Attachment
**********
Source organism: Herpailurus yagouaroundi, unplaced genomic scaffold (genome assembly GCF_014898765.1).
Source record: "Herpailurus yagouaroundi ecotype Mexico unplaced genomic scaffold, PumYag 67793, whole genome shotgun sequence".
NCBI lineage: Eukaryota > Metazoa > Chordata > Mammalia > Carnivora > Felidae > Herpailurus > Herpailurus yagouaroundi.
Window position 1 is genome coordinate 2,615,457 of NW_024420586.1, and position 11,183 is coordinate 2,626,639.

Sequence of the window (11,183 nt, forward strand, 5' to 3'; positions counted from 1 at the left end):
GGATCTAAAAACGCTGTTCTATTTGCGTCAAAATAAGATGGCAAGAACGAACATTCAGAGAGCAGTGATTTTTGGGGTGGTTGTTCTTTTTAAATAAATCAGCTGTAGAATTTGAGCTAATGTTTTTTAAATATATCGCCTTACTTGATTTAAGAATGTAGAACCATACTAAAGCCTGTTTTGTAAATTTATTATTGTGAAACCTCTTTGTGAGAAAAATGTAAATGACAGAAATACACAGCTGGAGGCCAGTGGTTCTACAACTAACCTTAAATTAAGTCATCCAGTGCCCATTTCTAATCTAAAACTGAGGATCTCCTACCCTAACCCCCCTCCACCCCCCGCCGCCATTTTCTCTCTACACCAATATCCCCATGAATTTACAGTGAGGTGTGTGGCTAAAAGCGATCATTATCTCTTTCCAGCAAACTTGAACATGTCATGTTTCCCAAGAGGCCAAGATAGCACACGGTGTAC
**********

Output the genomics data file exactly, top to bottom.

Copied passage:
Source organism: Herpailurus yagouaroundi, unplaced genomic scaffold (genome assembly GCF_014898765.1).
Source record: "Herpailurus yagouaroundi ecotype Mexico unplaced genomic scaffold, PumYag 67793, whole genome shotgun sequence".
NCBI lineage: Eukaryota > Metazoa > Chordata > Mammalia > Carnivora > Felidae > Herpailurus > Herpailurus yagouaroundi.
Window position 1 is genome coordinate 2,615,457 of NW_024420586.1, and position 11,183 is coordinate 2,626,639.

Sequence of the window (11,183 nt, forward strand, 5' to 3'; positions counted from 1 at the left end):
GGATCTAAAAACGCTGTTCTATTTGCGTCAAAATAAGATGGCAAGAACGAACATTCAGAGAGCAGTGATTTTTGGGGTGGTTGTTCTTTTTAAATAAATCAGCTGTAGAATTTGAGCTAATGTTTTTTAAATATATCGCCTTACTTGATTTAAGAATGTAGAACCATACTAAAGCCTGTTTTGTAAATTTATTATTGTGAAACCTCTTTGTGAGAAAAATGTAAATGACAGAAATACACAGCTGGAGGCCAGTGGTTCTACAACTAACCTTAAATTAAGTCATCCAGTGCCCATTTCTAATCTAAAACTGAGGATCTCCTACCCTAACCCCCCTCCACCCCCCGCCGCCATTTTCTCTCTACACCAATATCCCCATGAATTTACAGTGAGGTGTGTGGCTAAAAGCGATCATTATCTCTTTCCAGCAAACTTGAACATGTCATGTTTCCCAAGAGGCCAAGATAGCACACGGTGTAC